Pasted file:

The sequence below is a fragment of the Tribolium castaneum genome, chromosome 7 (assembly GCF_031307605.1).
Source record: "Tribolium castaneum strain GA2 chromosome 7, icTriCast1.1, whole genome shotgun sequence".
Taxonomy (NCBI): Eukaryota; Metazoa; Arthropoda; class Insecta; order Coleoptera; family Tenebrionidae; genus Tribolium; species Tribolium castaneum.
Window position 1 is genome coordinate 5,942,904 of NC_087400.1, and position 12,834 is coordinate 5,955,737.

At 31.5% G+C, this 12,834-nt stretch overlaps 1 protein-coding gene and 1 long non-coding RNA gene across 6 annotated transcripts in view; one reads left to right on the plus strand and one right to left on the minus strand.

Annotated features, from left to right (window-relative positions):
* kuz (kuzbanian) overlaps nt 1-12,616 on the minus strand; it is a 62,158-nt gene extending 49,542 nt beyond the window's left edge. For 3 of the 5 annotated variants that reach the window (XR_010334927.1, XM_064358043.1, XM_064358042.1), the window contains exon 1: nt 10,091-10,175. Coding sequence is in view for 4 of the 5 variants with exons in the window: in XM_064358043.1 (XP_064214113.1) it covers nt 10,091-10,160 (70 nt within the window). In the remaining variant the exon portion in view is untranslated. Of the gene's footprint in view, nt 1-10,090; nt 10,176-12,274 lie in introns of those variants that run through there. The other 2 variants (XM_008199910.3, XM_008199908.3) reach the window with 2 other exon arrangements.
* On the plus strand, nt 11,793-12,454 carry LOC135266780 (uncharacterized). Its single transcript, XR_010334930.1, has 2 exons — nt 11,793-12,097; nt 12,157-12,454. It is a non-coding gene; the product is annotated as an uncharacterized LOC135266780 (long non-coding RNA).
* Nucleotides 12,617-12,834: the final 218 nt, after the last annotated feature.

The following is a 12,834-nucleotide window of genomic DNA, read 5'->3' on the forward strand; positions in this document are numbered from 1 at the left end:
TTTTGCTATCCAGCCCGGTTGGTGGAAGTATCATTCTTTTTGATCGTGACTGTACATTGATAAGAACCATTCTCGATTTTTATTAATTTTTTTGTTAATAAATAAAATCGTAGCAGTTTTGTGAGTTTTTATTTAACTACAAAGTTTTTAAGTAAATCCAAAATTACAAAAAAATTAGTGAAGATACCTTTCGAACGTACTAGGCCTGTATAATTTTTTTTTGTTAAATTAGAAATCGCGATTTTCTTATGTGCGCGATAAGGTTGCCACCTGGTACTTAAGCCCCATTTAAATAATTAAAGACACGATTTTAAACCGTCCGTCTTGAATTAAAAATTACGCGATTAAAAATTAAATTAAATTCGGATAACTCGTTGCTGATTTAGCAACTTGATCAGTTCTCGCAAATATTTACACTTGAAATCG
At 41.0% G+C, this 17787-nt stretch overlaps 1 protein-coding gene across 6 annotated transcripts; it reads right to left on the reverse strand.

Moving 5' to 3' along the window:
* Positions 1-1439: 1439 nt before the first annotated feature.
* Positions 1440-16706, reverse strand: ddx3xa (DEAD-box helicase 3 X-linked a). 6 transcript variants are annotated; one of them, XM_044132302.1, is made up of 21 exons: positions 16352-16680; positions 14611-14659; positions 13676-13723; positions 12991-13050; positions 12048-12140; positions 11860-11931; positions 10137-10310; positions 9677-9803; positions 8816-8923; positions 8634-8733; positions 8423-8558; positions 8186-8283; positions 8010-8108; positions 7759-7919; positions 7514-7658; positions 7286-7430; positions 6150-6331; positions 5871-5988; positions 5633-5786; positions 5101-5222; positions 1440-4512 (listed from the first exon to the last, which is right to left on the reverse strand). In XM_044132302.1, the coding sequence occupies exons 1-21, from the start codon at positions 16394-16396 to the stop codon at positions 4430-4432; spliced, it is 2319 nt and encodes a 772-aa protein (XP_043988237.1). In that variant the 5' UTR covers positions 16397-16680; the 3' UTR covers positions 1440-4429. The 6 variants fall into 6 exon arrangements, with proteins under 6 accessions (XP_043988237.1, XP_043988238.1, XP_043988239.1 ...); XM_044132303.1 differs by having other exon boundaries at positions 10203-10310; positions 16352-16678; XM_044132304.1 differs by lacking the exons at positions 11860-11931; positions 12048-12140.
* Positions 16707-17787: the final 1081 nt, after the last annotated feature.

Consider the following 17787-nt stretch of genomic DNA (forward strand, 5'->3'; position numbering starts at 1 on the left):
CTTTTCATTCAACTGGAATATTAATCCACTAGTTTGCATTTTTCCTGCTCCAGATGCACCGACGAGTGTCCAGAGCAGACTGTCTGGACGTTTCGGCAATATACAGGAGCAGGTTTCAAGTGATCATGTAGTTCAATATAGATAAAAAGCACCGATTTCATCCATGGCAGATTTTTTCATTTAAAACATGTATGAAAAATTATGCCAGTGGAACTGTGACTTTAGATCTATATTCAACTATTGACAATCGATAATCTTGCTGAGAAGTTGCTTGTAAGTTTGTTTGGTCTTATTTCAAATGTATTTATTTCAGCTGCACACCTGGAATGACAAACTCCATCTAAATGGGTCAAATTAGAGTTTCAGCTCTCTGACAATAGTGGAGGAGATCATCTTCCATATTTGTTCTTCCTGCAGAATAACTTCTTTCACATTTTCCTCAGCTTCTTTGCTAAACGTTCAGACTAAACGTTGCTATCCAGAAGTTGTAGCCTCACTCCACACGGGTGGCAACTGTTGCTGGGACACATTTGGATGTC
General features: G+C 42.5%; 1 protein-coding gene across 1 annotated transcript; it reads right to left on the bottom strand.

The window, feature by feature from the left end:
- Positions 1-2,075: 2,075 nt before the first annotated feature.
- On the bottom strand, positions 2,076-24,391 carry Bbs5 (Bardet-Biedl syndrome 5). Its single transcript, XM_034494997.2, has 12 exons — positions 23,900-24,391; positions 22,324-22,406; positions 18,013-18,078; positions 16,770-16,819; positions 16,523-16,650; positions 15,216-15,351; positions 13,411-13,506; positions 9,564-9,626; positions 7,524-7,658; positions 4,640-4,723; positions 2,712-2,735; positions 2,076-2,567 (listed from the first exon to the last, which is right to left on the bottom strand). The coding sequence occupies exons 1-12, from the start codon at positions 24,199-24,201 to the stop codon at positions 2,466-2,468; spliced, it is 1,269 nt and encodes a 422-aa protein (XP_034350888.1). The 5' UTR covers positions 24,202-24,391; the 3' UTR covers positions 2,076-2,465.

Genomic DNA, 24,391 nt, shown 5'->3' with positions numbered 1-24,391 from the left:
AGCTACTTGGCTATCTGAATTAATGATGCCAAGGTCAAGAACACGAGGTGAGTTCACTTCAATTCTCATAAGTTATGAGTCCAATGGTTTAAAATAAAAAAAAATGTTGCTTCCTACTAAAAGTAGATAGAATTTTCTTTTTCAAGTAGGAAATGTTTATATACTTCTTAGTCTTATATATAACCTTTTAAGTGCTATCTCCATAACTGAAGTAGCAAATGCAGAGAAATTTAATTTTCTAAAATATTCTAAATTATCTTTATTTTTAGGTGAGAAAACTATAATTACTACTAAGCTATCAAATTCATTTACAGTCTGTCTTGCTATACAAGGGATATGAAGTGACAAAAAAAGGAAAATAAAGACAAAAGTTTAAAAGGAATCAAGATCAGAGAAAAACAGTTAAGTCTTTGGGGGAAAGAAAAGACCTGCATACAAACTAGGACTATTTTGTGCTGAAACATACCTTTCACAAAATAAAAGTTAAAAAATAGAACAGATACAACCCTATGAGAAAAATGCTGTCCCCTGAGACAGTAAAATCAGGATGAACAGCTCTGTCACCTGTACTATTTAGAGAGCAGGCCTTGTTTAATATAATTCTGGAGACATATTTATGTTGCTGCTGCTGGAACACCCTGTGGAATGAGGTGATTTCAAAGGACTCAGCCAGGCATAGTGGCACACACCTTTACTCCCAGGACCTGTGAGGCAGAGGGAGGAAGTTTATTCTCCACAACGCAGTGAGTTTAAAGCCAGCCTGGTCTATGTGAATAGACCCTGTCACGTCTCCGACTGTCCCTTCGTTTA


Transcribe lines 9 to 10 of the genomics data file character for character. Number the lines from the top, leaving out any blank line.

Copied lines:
* Nucleotides 12,617-12,834: the final 218 nt, after the last annotated feature.

The following is a 12,834-nucleotide window of genomic DNA, read 5'->3' on the forward strand; positions in this document are numbered from 1 at the left end: